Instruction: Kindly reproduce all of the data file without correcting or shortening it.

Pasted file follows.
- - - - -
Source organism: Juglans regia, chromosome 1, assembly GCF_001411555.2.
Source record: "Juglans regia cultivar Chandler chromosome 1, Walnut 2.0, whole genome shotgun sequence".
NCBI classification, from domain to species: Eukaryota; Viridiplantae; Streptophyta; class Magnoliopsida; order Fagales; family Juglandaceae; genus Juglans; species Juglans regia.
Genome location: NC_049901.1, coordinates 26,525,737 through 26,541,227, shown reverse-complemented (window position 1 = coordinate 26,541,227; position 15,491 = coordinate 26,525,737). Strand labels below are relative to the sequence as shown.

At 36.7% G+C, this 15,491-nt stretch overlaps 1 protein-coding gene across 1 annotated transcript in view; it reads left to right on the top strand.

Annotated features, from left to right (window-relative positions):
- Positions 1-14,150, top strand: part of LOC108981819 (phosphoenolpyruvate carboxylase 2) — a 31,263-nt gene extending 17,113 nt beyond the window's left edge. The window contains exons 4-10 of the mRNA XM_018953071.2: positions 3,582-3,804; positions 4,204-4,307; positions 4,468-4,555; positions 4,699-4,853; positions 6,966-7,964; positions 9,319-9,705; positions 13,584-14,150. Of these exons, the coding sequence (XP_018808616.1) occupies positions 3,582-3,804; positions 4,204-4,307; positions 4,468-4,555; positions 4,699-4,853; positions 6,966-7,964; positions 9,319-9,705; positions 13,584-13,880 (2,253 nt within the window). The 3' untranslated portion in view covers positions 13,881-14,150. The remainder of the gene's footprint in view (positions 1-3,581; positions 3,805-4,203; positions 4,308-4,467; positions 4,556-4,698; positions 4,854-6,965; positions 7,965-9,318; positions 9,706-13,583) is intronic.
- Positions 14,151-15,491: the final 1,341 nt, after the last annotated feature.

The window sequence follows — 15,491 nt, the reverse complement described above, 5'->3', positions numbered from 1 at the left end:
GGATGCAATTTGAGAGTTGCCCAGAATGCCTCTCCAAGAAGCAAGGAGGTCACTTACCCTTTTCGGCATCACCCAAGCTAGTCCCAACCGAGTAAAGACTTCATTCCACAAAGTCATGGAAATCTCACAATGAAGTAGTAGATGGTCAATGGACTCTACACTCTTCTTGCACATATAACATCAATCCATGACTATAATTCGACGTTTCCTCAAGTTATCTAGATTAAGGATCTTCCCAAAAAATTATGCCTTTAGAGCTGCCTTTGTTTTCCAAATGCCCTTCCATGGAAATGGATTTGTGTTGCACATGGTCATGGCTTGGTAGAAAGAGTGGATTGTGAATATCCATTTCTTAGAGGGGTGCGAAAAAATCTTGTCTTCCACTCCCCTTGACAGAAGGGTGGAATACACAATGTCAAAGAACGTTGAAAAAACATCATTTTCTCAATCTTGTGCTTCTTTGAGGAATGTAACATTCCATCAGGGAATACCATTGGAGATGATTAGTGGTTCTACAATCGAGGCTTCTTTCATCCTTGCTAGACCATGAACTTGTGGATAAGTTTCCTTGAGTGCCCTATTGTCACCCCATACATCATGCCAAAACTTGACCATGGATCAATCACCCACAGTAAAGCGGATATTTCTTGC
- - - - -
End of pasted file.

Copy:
Source organism: Juglans regia, chromosome 1, assembly GCF_001411555.2.
Source record: "Juglans regia cultivar Chandler chromosome 1, Walnut 2.0, whole genome shotgun sequence".
NCBI classification, from domain to species: Eukaryota; Viridiplantae; Streptophyta; class Magnoliopsida; order Fagales; family Juglandaceae; genus Juglans; species Juglans regia.
Genome location: NC_049901.1, coordinates 26,525,737 through 26,541,227, shown reverse-complemented (window position 1 = coordinate 26,541,227; position 15,491 = coordinate 26,525,737). Strand labels below are relative to the sequence as shown.

At 36.7% G+C, this 15,491-nt stretch overlaps 1 protein-coding gene across 1 annotated transcript in view; it reads left to right on the top strand.

Annotated features, from left to right (window-relative positions):
- Positions 1-14,150, top strand: part of LOC108981819 (phosphoenolpyruvate carboxylase 2) — a 31,263-nt gene extending 17,113 nt beyond the window's left edge. The window contains exons 4-10 of the mRNA XM_018953071.2: positions 3,582-3,804; positions 4,204-4,307; positions 4,468-4,555; positions 4,699-4,853; positions 6,966-7,964; positions 9,319-9,705; positions 13,584-14,150. Of these exons, the coding sequence (XP_018808616.1) occupies positions 3,582-3,804; positions 4,204-4,307; positions 4,468-4,555; positions 4,699-4,853; positions 6,966-7,964; positions 9,319-9,705; positions 13,584-13,880 (2,253 nt within the window). The 3' untranslated portion in view covers positions 13,881-14,150. The remainder of the gene's footprint in view (positions 1-3,581; positions 3,805-4,203; positions 4,308-4,467; positions 4,556-4,698; positions 4,854-6,965; positions 7,965-9,318; positions 9,706-13,583) is intronic.
- Positions 14,151-15,491: the final 1,341 nt, after the last annotated feature.

The window sequence follows — 15,491 nt, the reverse complement described above, 5'->3', positions numbered from 1 at the left end:
GGATGCAATTTGAGAGTTGCCCAGAATGCCTCTCCAAGAAGCAAGGAGGTCACTTACCCTTTTCGGCATCACCCAAGCTAGTCCCAACCGAGTAAAGACTTCATTCCACAAAGTCATGGAAATCTCACAATGAAGTAGTAGATGGTCAATGGACTCTACACTCTTCTTGCACATATAACATCAATCCATGACTATAATTCGACGTTTCCTCAAGTTATCTAGATTAAGGATCTTCCCAAAAAATTATGCCTTTAGAGCTGCCTTTGTTTTCCAAATGCCCTTCCATGGAAATGGATTTGTGTTGCACATGGTCATGGCTTGGTAGAAAGAGTGGATTGTGAATATCCATTTCTTAGAGGGGTGCGAAAAAATCTTGTCTTCCACTCCCCTTGACAGAAGGGTGGAATACACAATGTCAAAGAACGTTGAAAAAACATCATTTTCTCAATCTTGTGCTTCTTTGAGGAATGTAACATTCCATCAGGGAATACCATTGGAGATGATTAGTGGTTCTACAATCGAGGCTTCTTTCATCCTTGCTAGACCATGAACTTGTGGATAAGTTTCCTTGAGTGCCCTATTGTCACCCCATACATCATGCCAAAACTTGACCATGGATCAATCACCCACAGTAAAGCGGATATTTCTTGC